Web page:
While late last week the redevelopment of Cassellholme was considered to be on life support, the project will seemingly live to see another day.
As recently as Monday morning the Chair of the Cassellholme Board of Management, Coun. Chris Mayne had no idea how the day would play out but kept one eye trained on his email inbox with the hope a last-minute reprieve would come for the contentious $122-million redevelopment of the local public long-term care facility.
Around midday, years of work on the Cassellholme file paid off as Mayne shared the agreement with its selected contractor, Percon Construction Ltd., gained the approval of Minister of Long-Term Care Rod Phillips to proceed.
"All weekend long, I could just see it going south, and then what would we do?" a relieved Mayne tells BayToday. "We're delighted to receive this letter from the Ministry of Long-Term Care approving construction to move forward. It's a huge relief for everyone involved with the redevelopment."
A board meeting has been called for Monday afternoon to share the news "and finally move this forward in detail. We don't care how deep the snow is. We're looking forward to getting those shovels in the ground before the end of this year."
The Ministry's approval was necessary to meet the deadline with Percon to hold costs at the present level. Failure to do so could have meant starting from scratch. The board asked the contractor to hold the construction price till the end of September, but that added another $2.7 million to the overall cost. Percon later agreed to extend the deadline until Nov. 30.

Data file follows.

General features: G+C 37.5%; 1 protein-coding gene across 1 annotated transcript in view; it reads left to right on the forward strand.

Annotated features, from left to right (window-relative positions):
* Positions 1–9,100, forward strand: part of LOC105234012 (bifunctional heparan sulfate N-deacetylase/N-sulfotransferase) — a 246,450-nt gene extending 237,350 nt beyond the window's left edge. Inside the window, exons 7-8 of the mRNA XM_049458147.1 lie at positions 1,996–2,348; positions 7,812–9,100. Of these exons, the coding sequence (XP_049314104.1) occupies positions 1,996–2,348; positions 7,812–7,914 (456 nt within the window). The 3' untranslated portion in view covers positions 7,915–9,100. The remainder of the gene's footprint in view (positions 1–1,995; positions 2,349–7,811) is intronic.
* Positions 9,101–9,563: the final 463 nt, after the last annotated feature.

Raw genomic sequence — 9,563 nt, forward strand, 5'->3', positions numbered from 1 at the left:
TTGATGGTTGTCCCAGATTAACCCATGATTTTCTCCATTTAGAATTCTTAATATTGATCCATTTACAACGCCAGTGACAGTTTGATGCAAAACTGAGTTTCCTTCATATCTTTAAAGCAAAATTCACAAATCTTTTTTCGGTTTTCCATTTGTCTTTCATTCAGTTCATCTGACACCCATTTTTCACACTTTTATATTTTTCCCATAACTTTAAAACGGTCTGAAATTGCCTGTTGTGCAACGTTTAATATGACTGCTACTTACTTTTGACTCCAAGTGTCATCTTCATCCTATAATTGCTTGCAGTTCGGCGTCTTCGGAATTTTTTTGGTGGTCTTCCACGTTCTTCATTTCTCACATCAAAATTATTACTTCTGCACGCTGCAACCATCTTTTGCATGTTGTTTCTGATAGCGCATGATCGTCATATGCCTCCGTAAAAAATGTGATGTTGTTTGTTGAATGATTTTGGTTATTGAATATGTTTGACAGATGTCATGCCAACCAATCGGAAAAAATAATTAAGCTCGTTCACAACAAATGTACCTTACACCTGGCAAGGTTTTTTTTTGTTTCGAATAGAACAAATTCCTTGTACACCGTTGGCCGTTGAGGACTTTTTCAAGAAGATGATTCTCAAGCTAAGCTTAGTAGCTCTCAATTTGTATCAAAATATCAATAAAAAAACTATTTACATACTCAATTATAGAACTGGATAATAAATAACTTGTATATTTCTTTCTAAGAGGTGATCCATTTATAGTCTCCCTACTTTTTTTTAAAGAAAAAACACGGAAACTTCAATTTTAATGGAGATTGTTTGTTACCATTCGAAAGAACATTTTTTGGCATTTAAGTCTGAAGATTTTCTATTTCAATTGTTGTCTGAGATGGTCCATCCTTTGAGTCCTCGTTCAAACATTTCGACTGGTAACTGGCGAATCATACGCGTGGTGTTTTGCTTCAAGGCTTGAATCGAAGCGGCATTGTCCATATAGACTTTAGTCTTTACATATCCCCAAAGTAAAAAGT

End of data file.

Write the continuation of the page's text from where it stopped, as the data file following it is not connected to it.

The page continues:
Politics between Cassellholme and a group of mayors from eight of the nine contributing municipalities has stalled progress through summer and into fall.
"We offered to meet with the municipalities," Mayne tells BayToday, "but they all declined."
Cassellholme needs unanimous agreement from the nine municipalities to borrow money leaving the board no option but to levy.
"We're keen to move ahead with the levy in the next four days. We are right now at the wire, explains Mayne.
"With the municipalities turning their backs on pretty much everything Cassellholme has offered and responded to, without some additional pressure from the Province to resolve the redevelopment, the municipalities will continue to stall any progress or discussion until the current proposal is no longer in hand," he added.
Ministry approval is a large step forward for the redevelopment but the celebration could be short-lived. It is expected the project could soon be challenged by some of the municipalities in court.
With files from Jeff Turl